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A how to guide for turkey hunting: tips, tricks, and other useful information

By Edited Nov 13, 2013 1 0

There is no thrill like turkey hunting. No other wild game in the United States compares in regards to the amount of preparation and potential payoff. It is more challenging and interactive than hunting large game because the skill required to lure in a wise old turkey. This guide is meant for beginning turkey hunters, but even seasoned long-beard hunters will pick up a trick or two.

The Basics and Background of Turkey Hunting

(Check with your state's Department of Wildlife or Fish and Game and verify all rules and regulations)Turkey hunting occurs mainly during the spring months. Several states have added a fall turkey season as well. However, fall Turkey seasons typically have more stringent rules on bag limits and allow only primitive weaponry. Legal hunting times during turkey seasons are from sunrise until 30 minutes prior to the official sunset. Turkeys roost, or sleep, up in trees during the night. The bird will fly up around dusk and remain in the tree until the morning. Most turkeys prefer tall hardwood trees, but in their absence any tree will do. It is considered unsportsmanlike and unlawful to shoot or scare a turkey out of a tree in order to hunt it. Just prior to sunrise the turkeys will begin to call. Hens will have a distinct chirp sound while in the roost. Toms (male turkeys) will have an unmistakable gobble. Hunters can use these Predawn noises to slip in under the cover of darkness and setup for the hunt. It is surprising to most first time turkey hunters just how loud and thunderous these gobble can be. At first light the birds begin to fly down from their roost. Turkeys develop patterns in their roosting but only short term patterns. As the temperatures rise and fall the birds change their behavior. Even the location of the roost can vary from night to night. Once on the ground, the toms are usually thinking about finding a hen to impress. This is when the real show begins. If you are lucky enough to have a front row seat, you will see an impressive demonstration of strutting and gobbling - maybe even a fight between two mature toms.

The Turkey Call

Hunters have developed countless ways to imitate the female hen's call. The three most common and easy to use turkey calls are the box call, the pan call, and the mouth call. Note that is is illegal to use recordings of actual hens and play them back in order to draw in a male turkey. Techniques for employing the calls are just as diverse as the calls themselves. Some hunters are very aggressive in their calling while others believe less is more. The common thread is the agreement that it takes practice to perfect the wide range of purrs and clucks that are required to draw in a tom. The amount of calling will also depend on when you are hunting. Early in the season there are plenty of hens so toms have little trouble locating a hen in which to fornicate with. As the season wears on, the hens begin to nest and lay eggs. With fewer hens available, the toms will travel further and gobble more aggressively in order to track down a willing hen. In this instance, only a few calls may be necessary in order to capture the attention of an eager male.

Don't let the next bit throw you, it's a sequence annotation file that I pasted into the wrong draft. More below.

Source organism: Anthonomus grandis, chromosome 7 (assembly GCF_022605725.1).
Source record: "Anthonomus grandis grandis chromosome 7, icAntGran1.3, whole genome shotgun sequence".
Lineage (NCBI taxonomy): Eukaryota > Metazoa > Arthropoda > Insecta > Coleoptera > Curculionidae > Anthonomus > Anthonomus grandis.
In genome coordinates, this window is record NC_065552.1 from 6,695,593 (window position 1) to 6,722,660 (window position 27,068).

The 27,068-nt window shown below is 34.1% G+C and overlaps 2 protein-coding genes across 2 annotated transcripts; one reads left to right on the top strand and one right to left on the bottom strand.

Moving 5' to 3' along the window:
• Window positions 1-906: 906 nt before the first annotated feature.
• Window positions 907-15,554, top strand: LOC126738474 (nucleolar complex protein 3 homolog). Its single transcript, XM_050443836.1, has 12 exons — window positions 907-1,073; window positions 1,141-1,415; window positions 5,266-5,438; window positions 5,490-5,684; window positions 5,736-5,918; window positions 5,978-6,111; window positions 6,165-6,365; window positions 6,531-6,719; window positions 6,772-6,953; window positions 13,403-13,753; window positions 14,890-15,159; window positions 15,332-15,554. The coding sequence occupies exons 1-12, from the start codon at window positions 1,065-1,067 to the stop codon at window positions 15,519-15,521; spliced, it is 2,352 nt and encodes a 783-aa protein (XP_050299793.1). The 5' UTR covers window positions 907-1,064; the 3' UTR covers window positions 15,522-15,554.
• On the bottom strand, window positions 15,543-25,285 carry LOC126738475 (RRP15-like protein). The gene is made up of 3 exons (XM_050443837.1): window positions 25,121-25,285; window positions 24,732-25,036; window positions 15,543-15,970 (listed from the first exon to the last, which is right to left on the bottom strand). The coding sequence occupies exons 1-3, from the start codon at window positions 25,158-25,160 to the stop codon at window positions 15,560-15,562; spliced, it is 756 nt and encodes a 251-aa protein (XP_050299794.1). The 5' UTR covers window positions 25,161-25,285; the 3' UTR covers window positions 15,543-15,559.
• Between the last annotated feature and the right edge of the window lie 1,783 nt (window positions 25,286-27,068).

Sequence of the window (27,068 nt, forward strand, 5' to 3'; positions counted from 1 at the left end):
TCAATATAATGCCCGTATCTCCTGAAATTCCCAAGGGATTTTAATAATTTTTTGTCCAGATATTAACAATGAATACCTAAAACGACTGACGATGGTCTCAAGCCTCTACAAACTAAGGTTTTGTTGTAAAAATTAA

Weapons of the Hunt

Shotguns are the primary weapon of choice for hunting turkeys. It is common for 12 gauge and 20 gauge shotguns to be employed. Turkey shotgun shells are widely available and clearly marked in the stores. The best aiming point for a successful shot is at the base of the neck. This shot is tougher than a body shot but it protects the much desired turkey breast from being contaminated with the tiny bb's from the shotgun shell. An additional accessory is the shotgun choke. These aftermarket chokes are screwed into the end of the barrel. They allow for a tighter pattern of the shot, resulting in a more accurate and deadly shot. Some experienced hunters will opt for one of the various types of bows instead of a shotgun. Bow hunting is considered a greater challenge since the hunter must be even closer to the turkey, and therefore must be quieter and completely motionless.

Concealment and Camouflage

Turkeys have developed a keen sense of sight and hearing. So much so that many states do not require the standard hunter orange be worn during a turkey hunt. A successful turkey hunter will be covered in camo clothing from head to toe, including gloves and a face mask or face net. Another option is to use a ground blind. A ground blind is a permanent or portable enclosure that allows the hunter more freedom in movement without being detected. It is paramount that a hunter uses the predawn darkness to quietly enter the hunting area and set up. Too much movement will spook the birds and they will sprint out of range quickly.

Dealing with Insects

Mosquitos infiltrate most turkey hunting grounds. In the Southeastern United States, mosquitos are a severe burden to hunters. Mosquitos repellents are a must but are only mildly effective. Another alternative is a product called the ThermaCELL . This gadget heats a chemically infused pad to create a subtle, but effective, puff of odor and smoke. Ticks are also a concern so clothing should fit snugly, especially around wrists, ankles, and waist.

Turkey hunting takes patience and dedication since some hunts will conclude without even seeing or hearing a bird. The hard work and continued refinement of your tactics will eventually pay off!



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